-tad

Some Assembly Required: 1994 Britten V1000 SCALE MODEL for Sale
Ducati January 17, 2019 posted by

Featured Listing: 1997 Ducati 900SS CR in rare yellow!

Update 1.28.2019: This bike has sold to an RSBFS reader. Congratulations to buyer and seller! -dc

The Ducati 900 SuperSport line can trace its lineage a long way back. If you overlook the change from bevel-driven valve actuation to rubber belt drive, you can trace the DNA well into the 1970s. If you are looking for bleeding edge technology and the latest fads, you are missing the point. This is a motorcycle that is more than a collection of parts, even though the parts are very, very good. The Ducati SuperSport is a raw, basic sport bike that talks to the rider and gives willingly. With tons of great noise, torque, stability and panache, the SuperSport offers up a unique experience that is very Ducati.

Featured Listing: 1997 Ducati 900SS CR!

The SuperSport of the 90s came in 3 models: The SS CR (cafe racer) you see here, the SS SP (sports production) with upgraded suspension & brakes, and the SS SL (SuperLight). Originally only the SuperLight was available in yellow, while the SSCR and SSSP shipped in red livery with either gold or white accents depending upon the year. All had the same engine and chassis. The yellow CR is definitely an anomaly in the SuperSport world, and in many ways is the best looking of the bunch. The lighter color shows off the curves of the “just enough but not too much” bodywork. Thumb the starter and the 2-valve, air cooled desmo twin barks to life, idling with a pleasing lump. There is not a lot of RPM to play with by Japanese specs, but with torque available from 2,500 on up to redline, all is extremely usable. The twin arrangement creates a narrow profile and a comfortable cockpit.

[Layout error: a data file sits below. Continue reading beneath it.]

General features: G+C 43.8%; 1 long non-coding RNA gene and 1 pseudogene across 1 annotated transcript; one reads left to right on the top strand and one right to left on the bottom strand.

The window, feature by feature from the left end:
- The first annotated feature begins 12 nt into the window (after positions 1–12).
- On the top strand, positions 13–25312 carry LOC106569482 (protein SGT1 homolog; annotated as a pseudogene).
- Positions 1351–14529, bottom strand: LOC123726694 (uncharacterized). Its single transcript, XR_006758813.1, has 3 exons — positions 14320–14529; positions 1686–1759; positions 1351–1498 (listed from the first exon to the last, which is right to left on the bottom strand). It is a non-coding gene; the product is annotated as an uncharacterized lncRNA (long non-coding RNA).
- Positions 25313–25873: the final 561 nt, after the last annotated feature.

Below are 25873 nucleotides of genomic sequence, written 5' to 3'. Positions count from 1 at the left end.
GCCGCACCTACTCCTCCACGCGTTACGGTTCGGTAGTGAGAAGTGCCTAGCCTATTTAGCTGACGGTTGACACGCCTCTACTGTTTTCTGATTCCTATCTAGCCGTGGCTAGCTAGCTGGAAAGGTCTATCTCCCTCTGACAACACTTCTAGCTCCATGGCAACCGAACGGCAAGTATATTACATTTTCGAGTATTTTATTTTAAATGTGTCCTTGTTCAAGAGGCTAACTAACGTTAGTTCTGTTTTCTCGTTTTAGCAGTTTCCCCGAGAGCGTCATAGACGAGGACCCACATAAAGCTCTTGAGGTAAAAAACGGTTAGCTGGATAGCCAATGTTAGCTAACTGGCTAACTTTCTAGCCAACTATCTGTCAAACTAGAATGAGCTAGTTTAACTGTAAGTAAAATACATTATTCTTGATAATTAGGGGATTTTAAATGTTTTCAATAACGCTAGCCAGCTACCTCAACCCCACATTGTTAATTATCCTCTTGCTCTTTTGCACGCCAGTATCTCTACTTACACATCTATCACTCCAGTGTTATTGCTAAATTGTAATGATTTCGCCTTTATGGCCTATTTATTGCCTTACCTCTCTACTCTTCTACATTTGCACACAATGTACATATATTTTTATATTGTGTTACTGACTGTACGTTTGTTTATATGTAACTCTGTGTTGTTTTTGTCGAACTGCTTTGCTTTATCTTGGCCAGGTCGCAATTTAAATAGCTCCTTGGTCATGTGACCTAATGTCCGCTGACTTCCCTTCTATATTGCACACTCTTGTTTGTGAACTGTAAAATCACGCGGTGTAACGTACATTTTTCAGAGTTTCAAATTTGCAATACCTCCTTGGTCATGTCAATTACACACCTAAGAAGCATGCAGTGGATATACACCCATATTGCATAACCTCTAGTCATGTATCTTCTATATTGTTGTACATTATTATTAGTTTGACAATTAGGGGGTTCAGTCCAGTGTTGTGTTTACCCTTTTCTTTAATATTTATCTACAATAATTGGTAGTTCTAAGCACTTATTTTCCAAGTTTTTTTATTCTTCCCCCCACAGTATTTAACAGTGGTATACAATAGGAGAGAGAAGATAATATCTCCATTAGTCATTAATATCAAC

From the seller:
1997 Ducati 900SS CR in the rare yellow

34,915 miles. High compression pistons. Termignoni carbon fiber slip-ons in exceptional condition. Open airbox with K&N filter. Brembo full floating cast iron rotors (as found on the SP). STM clutch slave cylinder. Stock forks were rebuilt/resprung several years ago. There’s a very small ding in the tank but overall the bike is in outstanding condition.

Best of all…

The bike has been freshly serviced by TJ at MotoUnion in WI–ZERO miles since the valve adjustment and belts (OEM) were replaced (except what I may put on between now and when it sells). Carbs were just professionally cleaned and tuned—new jets and adjustable needles.

More from the seller:
Also replaced, with zero miles since:

· New Shorai battery

· New 520 sprockets (aluminum rear)

· New DID ERV3 520 chain

· New Dunlop Q3 tires

· New spark plugs

· New grips

· New EBC HH brake pads

· Fresh Motul RBF600 brake and clutch fluid

· Filter and full synthetic oil change

The modifications have been carefully selected and things like the windscreen and fenders are still OEM. The maintenance has thoroughly been done, so you’ll have nothing to do but ride for thousands of miles.

I may be able to help with delivery between Chicago and Deal’s Gap in early September.